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Prowling for MWOD's

When it comes to strength training, I rely on the mantra, “I want to be stronger than the day before” as motivation to keep me coming back to the gym. It’s my long-term goal you can say. I imagine myself way into my forties and fifties feeling better and being stronger than I am today. But I’ve always coupled that with the idea that everyday my body is different. My energy levels are sometimes higher on some days and lower on others. So ultimately I strive to push myself to 100% of what I can do that day.  But I had not considered the importance of mobility in relation to what that 100% looked and felt like.  Like many others, I had really only heard and understood stretching as a preventive measure for soreness. It wasn’t of course, until I started to have serious knee pain that I began understanding where things like mobility, range of motion, and tightness play into proper mechanics, and how moving with proper mechanics sets one up for pain free and more efficient movement.

This week I’m reviewing Dr. Kelly Starrett’s new book “Becoming a Supple Leopard: The Ultimate Guide to Resolving Pain, Preventing Injury, and Optimizing Athletic Performance.” I first came across Kelly Starrett through his series of youtube videos in which he dubbed the term MWOD’s or Mobility Workout Of the Day. Each video featured common trouble areas for athletes, and focused on reinforcing proper mechanics as well as simple ways to test and retest the areas after employing mobilization and stretching techniques. The idea behind the daily MWOD’s is to give the average person a language they can use to understand proper mechanics but also the tools to assess and treat their problem areas. Kelly’ passion to take advantage of the technological epoch we live in and share the wealth of information behind human movement and physical therapy is what I find most fascinating about his work. He believes “people should be able to perform basic maintenance on themselves” and has been passionately sharing what he knows through social media.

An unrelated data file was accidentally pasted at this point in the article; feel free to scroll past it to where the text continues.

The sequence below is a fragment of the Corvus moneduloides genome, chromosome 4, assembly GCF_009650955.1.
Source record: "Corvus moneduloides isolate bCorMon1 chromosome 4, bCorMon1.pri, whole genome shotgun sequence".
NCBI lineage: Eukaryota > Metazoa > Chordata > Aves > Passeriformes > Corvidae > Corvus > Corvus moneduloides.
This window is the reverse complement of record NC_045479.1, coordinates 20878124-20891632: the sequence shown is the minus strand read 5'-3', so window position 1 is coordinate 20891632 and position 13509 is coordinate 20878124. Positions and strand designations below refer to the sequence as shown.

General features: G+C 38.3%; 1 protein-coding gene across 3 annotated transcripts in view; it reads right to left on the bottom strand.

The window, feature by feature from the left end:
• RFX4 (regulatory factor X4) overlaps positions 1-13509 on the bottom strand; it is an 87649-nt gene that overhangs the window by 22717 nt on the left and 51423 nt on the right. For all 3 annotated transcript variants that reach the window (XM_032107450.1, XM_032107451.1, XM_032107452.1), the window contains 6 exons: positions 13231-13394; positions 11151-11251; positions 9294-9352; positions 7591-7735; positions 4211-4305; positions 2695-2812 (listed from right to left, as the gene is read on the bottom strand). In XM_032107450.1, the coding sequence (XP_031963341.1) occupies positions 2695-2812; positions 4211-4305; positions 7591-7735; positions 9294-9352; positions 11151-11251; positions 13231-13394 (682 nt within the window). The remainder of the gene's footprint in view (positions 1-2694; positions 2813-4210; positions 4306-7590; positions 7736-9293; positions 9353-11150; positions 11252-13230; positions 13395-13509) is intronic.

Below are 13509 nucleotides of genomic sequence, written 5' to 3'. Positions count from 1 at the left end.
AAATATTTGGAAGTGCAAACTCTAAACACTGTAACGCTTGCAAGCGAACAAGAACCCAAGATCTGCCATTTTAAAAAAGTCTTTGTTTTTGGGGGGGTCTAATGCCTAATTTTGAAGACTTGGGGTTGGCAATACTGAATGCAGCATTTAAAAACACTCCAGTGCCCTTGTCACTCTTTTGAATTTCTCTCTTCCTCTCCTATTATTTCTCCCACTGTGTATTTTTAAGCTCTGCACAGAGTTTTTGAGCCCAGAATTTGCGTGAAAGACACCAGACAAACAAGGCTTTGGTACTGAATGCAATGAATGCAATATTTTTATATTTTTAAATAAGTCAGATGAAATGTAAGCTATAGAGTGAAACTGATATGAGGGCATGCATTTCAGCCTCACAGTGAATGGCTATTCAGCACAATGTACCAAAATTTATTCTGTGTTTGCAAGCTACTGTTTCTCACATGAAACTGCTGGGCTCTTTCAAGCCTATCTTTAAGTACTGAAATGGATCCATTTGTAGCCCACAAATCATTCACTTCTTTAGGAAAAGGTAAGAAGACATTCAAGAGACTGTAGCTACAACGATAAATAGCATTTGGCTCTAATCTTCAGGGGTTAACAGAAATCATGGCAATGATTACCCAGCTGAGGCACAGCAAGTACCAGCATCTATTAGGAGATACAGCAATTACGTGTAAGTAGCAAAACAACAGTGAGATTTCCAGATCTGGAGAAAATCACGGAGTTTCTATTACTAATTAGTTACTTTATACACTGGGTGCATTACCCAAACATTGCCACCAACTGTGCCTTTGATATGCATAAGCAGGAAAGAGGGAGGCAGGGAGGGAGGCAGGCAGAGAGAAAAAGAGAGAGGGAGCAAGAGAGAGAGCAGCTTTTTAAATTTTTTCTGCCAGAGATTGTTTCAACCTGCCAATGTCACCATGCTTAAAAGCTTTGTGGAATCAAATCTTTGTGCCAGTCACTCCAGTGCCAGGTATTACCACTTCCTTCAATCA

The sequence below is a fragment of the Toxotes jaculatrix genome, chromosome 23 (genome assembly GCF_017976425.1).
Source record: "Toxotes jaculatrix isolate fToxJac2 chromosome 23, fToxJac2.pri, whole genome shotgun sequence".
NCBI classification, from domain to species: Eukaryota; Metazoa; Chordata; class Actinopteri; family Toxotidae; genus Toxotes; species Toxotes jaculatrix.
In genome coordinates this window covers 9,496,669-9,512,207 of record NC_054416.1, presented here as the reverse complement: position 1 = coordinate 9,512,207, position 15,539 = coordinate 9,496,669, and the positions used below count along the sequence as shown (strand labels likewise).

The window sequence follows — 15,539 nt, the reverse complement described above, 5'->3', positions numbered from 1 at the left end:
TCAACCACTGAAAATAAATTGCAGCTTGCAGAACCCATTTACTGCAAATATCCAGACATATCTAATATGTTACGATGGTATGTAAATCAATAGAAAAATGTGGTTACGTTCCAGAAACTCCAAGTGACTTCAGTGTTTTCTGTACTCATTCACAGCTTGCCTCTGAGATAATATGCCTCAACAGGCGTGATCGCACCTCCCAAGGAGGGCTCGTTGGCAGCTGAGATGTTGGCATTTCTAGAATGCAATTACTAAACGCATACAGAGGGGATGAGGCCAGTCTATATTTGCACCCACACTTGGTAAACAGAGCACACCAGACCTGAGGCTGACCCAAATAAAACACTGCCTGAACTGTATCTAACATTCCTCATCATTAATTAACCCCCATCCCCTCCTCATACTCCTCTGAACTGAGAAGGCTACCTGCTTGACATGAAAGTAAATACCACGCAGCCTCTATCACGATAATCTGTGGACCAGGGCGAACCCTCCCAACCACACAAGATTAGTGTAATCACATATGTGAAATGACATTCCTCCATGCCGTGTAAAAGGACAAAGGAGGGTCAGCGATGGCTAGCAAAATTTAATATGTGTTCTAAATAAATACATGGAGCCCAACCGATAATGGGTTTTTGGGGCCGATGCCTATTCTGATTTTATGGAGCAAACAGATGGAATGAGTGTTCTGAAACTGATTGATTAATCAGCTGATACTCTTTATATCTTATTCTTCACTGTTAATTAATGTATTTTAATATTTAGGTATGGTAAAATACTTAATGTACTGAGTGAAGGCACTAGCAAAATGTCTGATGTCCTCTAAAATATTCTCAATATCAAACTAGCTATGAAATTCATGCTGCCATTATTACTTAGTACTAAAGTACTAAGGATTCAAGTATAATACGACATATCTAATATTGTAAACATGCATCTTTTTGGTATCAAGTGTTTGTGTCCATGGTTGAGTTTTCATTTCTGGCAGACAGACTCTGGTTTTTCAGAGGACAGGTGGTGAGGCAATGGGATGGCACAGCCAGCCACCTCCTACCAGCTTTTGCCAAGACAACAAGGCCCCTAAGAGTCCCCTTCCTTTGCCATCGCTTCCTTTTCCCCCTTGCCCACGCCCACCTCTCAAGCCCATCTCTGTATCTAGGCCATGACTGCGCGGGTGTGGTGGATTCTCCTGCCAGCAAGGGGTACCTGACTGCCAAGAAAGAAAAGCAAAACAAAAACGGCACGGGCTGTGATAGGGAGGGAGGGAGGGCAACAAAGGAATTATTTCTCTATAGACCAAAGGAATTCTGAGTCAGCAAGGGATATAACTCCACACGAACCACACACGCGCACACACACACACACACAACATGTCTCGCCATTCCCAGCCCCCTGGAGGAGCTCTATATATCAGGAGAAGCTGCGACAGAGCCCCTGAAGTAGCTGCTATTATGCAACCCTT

I decided to give the techniques a try and see how much range of motion I had in my overhead squat and whether I could improve it. I had an AHA moment shortly after mobilizing my right shoulder that showed a notably difference from my left shoulder as I locked my arms out over-head (without weight). Even though I was not having any shoulder pain prior to this, I did feel a difference in how stable my shoulder felt afterward. I then tried a few more MWOD's and decided it was worth checking out his book that compiled his methods and techniques.

Starrett believes that “By exposing people to a broad palette of movements, by making people express body control through full, normal ranges of motion, we are able to expose holes and inefficiencies in their motor-control and mobility. We can make the invisible visible.” (K. Starrett 18) The book as it relates to his social media strategy becomes a useful reference for those who want to have an overarching understanding of his approach and methods.